How to avoid the five major concerns of performance appraisals

 Dec 02, 2016

Performance appraisals (PAs) are not new; they go back centuries. A Chinese philosopher of the 3rd century criticised a rater he felt was biased, claiming he “seldom rates workers according to their merits but according to his likes and dislikes.”

Robert Owens in his cotton mills in Scotland, in the early 1800’s, had wooden cubes of different colors indicating different degrees of merit hung over each worker's workstation. If performance changed, so did the color of the cubes above his head.

Like many other management concepts, the concept of performance appraisals were used during WWI and WWII to determine who would get promoted.

By the 1950s, PAs were in larger organisations, primarily for the lower level employees. (Managers were exempt.) In the beginning of the twenty-first century, however, PAs are nearly universal at least in theory.

However, many are done poorly, and many organisations are still in “to-it” mode: they are going to do appraisals when they get around to it.

A recent study published in Success magazine, showed that organisations that do performance appraisals are generally more successful than organisations that don’t do performance appraisals or do them poorly.

What are the major concerns?

Researchers discovered that employees have five major concerns about appraisals:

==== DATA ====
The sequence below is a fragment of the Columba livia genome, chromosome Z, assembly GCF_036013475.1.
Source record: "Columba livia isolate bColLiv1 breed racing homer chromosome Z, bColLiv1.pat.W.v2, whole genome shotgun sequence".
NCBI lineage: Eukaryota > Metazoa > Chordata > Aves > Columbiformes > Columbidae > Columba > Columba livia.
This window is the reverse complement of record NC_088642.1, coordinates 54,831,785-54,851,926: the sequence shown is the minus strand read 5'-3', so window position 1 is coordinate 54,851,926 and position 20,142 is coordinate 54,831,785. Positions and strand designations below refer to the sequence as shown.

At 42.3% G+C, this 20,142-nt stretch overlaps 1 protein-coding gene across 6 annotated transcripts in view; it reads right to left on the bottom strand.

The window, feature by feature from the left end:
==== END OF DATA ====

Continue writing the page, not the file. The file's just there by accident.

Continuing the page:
1. They are not happy if their performance is reviewed or appraised by someone who is not their direct supervisor.
  2. They want to be reviewed by somebody who knows their work and what the work consists of.
  3. They are not happy if there is no opportunity for them to tell their side of the story. They want two-way communication with their review.
  4. Employees are not happy if they get generalities in their discussions. They want specific feedback on their performance and specific suggestions for improvement.
  5. Employees are unhappy if they make a commitment to change and there is no follow-up on that commitment.

How to address these concerns?

As managers and team leaders, this can give us some food for thought. What does this research tell us we should be doing?

  • Make sure team leaders are able to do performance evaluations for their employees.
  • Learn how to conduct two-way feedback and interview sessions.
  • Get better at observing behavior and learn to those observations translate into specific comments.
  • Remember to follow-up on performance commitments.


A level of trust is another important component of the performance appraisal: more trust between employees and the organisation, more trust between employees and their team leaders, and more trust in the appraisal process.

What develops trust between employees and team leaders/managers? In general, trust is highest when these elements are present:

  • Good working relationship
  • Well-defined roles
  • Specific feedback
  • Honesty
  • A low tolerance for political manipulation

In general, high trust means high acceptance and high acceptance means more effective performance appraisals.

Useful web links:

For more information, take a look at New Horizons' Professional Development training courses.

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About the Author:

Stan Thomas  

Stan has been working in a professional training capacity for over 15 years and possesses a wealth of knowledge in the areas of adult education gained through both formal study and practical training delivery both nationally and internationally. As the Professional Development Manager for New Horizons Melbourne, Stan is responsible for the delivery, quality control and enhancement of existing and new programs at New Horizons.

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